CZ/SK verze

Historical Window: The First Railway in Slovakia Was Pulled by Horses!

Historical Window: The First Railway in Slovakia Was Pulled by Horses!
photo: Facebook / Railways of Slovak Republic (ŽSR) / Public Domain/Contemporary illustration of the horse-drawn railway in Bratislava
08 / 04 / 2024

From Bratislava to Trnava in 3 hours? Unimaginable today, but in the past, it was an express mode of transport.

Although only a stop and one building have survived from it today, the Bratislava-Svätý Jur railway line is the oldest railway in Slovakia. Built in the former Hungary, the railway was driven by horse traction. The animal railway ran from Bratislava to Trnava, and its initial section Bratislava-Svätý Jur was opened on 27.9.1840, reports Železničné.info.

According to Bratislavský kraj, the very first horse-drawn railway on our continent was created in the years 1828-1831 and led precisely from Prague to the towns of Lány and Bruska. At the initiative of the Viennese financier Rothschild, a steam railway called Ferdinand's Northern Railway was built, which led from Vienna to Prague. Subsequently, discussions began about connecting Bratislava to this railway line, but the construction vision immediately ran into several problems.

First of all, several owners refused to grant permission for construction, and some of them demanded high compensation. They also had to deal with technical difficulties in the form of the swamps of Švátojurá Šúr. Despite the complications, the railway was completed in the fall of 1840. The track was 15.5 km long, and the rails consisted of long square beams on which iron plates were nailed. Already a month later, two trains a day, consisting of two wagons, were regularly dispatched.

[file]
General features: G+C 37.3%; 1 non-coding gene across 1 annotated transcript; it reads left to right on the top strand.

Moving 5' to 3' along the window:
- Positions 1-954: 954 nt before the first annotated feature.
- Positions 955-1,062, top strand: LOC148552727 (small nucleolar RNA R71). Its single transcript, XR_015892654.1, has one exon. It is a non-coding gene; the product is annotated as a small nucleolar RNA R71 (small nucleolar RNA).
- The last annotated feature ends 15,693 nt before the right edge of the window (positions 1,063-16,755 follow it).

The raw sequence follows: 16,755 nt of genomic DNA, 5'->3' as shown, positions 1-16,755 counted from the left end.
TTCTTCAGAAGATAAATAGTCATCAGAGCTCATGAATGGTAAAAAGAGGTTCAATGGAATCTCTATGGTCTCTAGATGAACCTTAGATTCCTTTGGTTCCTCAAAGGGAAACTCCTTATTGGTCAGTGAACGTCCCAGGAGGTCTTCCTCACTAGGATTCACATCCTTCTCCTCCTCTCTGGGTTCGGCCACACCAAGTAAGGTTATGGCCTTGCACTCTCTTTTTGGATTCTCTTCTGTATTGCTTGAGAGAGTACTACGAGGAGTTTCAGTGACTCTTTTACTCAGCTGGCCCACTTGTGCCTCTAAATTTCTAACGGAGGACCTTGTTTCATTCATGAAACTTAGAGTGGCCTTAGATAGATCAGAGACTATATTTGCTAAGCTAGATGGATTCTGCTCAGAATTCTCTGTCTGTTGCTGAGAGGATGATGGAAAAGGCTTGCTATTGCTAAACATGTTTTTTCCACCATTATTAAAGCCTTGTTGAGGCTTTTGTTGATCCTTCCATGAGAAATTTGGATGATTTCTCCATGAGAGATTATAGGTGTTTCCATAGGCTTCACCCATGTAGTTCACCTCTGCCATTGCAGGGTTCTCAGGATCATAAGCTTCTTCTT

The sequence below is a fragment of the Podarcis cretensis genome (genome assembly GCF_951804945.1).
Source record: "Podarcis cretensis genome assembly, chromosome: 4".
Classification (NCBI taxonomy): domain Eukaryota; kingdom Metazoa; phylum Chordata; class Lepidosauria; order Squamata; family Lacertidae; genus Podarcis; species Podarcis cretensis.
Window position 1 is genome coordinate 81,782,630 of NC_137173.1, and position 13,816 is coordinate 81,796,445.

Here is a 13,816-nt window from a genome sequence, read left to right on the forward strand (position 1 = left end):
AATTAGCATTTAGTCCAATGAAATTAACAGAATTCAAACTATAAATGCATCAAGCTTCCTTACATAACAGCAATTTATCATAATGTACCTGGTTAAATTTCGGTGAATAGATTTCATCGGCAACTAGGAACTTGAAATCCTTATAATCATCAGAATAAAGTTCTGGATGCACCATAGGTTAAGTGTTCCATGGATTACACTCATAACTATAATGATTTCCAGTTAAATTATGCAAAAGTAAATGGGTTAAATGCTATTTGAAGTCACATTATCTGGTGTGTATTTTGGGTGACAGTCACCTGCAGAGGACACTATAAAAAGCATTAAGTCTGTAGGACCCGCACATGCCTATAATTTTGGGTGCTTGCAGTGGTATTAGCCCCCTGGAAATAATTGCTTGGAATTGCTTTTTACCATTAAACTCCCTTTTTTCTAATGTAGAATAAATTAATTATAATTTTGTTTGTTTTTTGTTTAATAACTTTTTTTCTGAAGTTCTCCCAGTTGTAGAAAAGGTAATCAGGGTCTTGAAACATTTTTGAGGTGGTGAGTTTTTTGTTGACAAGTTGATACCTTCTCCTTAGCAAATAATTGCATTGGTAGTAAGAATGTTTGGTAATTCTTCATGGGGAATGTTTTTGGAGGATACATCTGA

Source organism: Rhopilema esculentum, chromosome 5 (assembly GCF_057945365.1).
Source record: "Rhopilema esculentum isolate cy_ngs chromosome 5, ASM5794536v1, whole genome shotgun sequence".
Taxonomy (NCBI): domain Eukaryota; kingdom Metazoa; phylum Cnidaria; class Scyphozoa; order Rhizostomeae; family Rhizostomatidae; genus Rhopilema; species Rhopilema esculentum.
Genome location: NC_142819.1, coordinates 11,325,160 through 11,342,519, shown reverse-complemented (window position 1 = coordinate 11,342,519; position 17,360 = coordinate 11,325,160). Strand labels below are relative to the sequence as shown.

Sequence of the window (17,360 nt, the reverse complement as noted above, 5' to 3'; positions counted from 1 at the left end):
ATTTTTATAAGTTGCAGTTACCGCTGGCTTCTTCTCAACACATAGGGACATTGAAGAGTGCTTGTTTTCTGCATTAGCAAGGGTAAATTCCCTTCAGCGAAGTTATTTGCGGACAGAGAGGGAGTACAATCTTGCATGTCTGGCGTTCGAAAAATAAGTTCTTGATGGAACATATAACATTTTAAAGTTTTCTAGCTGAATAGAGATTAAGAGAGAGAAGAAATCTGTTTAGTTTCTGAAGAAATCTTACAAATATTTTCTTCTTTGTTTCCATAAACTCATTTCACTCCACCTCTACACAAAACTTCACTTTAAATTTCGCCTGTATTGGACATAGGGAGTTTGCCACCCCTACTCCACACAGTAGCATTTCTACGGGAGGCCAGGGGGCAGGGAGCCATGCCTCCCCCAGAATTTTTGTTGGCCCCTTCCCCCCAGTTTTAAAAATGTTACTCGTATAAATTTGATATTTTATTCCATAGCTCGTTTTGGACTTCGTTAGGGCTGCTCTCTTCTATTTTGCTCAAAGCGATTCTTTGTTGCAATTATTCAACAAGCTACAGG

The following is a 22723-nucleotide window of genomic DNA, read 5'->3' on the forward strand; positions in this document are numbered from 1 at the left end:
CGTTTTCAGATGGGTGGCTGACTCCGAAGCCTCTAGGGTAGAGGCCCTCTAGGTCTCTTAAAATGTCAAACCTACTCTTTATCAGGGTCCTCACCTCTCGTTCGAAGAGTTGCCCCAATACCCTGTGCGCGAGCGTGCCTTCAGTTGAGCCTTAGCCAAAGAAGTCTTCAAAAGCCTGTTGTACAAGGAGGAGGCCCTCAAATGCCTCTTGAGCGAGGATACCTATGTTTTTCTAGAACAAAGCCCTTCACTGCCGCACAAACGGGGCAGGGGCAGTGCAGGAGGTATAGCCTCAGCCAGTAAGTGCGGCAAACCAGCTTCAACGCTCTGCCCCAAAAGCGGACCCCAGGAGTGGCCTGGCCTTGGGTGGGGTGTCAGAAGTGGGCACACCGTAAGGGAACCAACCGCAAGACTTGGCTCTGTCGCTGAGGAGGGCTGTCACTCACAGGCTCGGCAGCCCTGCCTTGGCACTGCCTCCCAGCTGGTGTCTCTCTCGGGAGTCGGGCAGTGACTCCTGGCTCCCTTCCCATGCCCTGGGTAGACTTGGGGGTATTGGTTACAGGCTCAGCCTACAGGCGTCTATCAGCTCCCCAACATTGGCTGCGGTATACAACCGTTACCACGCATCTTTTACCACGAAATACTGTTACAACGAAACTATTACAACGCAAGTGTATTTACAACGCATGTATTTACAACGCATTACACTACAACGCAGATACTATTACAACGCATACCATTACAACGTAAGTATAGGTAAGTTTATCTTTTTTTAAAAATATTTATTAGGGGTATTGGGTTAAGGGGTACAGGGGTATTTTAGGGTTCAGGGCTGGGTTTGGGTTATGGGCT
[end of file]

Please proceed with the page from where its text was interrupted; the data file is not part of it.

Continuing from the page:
It Served Only 30 Years

Only in the first four months of its operation, the railway transported up to 26,668 passengers. The journey from Bratislava to Trnava took approximately three hours, which was very fast by former standards. As for the animal team, it varied depending on the purpose of transportation. Fast-running horses were intended for passenger transport, and horses of the Styrian breed for freight purposes. Along the entire length of the route, about fifty horses were ready at the stations, either on standby or in reserve. Their schedule was subject to strict rules. The animals could run a maximum of 40 kilometers per day, and after two weeks of work, they earned two days off, writes Seredsity.

However, not everything lasts forever, and technological progress began in the 1850s to consider the conversion of the railway into a steam locomotive. However, due to insufficient funds, the owning company was forced to sell it. The operation was officially terminated after 30 years on October 10, 1872. Today, almost nothing has been preserved from it except for the historical building of the horse railway in Bratislava and a few illustrations. The building is located at the intersection of Krížná and Legionárská streets and is mainly used for cultural and educational purposes.